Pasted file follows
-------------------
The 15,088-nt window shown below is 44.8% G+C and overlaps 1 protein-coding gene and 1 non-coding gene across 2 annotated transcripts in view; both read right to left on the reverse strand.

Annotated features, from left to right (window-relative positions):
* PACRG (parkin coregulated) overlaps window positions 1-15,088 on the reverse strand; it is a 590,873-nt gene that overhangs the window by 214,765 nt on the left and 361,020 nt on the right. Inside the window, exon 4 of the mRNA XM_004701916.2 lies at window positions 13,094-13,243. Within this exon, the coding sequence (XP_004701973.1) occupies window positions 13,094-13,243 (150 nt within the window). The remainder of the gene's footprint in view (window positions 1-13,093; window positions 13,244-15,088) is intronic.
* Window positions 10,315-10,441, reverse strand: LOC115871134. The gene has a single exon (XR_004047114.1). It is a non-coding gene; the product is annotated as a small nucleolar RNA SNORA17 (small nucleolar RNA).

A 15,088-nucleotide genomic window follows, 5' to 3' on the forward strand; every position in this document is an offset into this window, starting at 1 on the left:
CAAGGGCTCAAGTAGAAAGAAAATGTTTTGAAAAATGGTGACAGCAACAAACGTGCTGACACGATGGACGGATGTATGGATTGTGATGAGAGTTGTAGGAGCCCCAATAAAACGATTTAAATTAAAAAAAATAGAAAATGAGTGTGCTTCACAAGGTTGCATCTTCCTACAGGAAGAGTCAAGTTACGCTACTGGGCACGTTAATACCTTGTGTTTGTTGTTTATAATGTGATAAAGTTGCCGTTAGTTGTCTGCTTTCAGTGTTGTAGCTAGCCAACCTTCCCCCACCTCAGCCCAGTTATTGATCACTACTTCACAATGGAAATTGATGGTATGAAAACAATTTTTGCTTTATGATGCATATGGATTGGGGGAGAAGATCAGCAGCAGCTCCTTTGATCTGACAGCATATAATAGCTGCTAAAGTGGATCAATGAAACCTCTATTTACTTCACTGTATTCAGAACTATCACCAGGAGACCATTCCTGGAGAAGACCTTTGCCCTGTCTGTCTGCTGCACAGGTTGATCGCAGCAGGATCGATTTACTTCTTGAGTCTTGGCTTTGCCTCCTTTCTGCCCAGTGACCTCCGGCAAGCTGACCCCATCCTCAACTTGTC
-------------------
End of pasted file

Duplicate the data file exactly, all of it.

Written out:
The 15,088-nt window shown below is 44.8% G+C and overlaps 1 protein-coding gene and 1 non-coding gene across 2 annotated transcripts in view; both read right to left on the reverse strand.

Annotated features, from left to right (window-relative positions):
* PACRG (parkin coregulated) overlaps window positions 1-15,088 on the reverse strand; it is a 590,873-nt gene that overhangs the window by 214,765 nt on the left and 361,020 nt on the right. Inside the window, exon 4 of the mRNA XM_004701916.2 lies at window positions 13,094-13,243. Within this exon, the coding sequence (XP_004701973.1) occupies window positions 13,094-13,243 (150 nt within the window). The remainder of the gene's footprint in view (window positions 1-13,093; window positions 13,244-15,088) is intronic.
* Window positions 10,315-10,441, reverse strand: LOC115871134. The gene has a single exon (XR_004047114.1). It is a non-coding gene; the product is annotated as a small nucleolar RNA SNORA17 (small nucleolar RNA).

A 15,088-nucleotide genomic window follows, 5' to 3' on the forward strand; every position in this document is an offset into this window, starting at 1 on the left:
CAAGGGCTCAAGTAGAAAGAAAATGTTTTGAAAAATGGTGACAGCAACAAACGTGCTGACACGATGGACGGATGTATGGATTGTGATGAGAGTTGTAGGAGCCCCAATAAAACGATTTAAATTAAAAAAAATAGAAAATGAGTGTGCTTCACAAGGTTGCATCTTCCTACAGGAAGAGTCAAGTTACGCTACTGGGCACGTTAATACCTTGTGTTTGTTGTTTATAATGTGATAAAGTTGCCGTTAGTTGTCTGCTTTCAGTGTTGTAGCTAGCCAACCTTCCCCCACCTCAGCCCAGTTATTGATCACTACTTCACAATGGAAATTGATGGTATGAAAACAATTTTTGCTTTATGATGCATATGGATTGGGGGAGAAGATCAGCAGCAGCTCCTTTGATCTGACAGCATATAATAGCTGCTAAAGTGGATCAATGAAACCTCTATTTACTTCACTGTATTCAGAACTATCACCAGGAGACCATTCCTGGAGAAGACCTTTGCCCTGTCTGTCTGCTGCACAGGTTGATCGCAGCAGGATCGATTTACTTCTTGAGTCTTGGCTTTGCCTCCTTTCTGCCCAGTGACCTCCGGCAAGCTGACCCCATCCTCAACTTGTC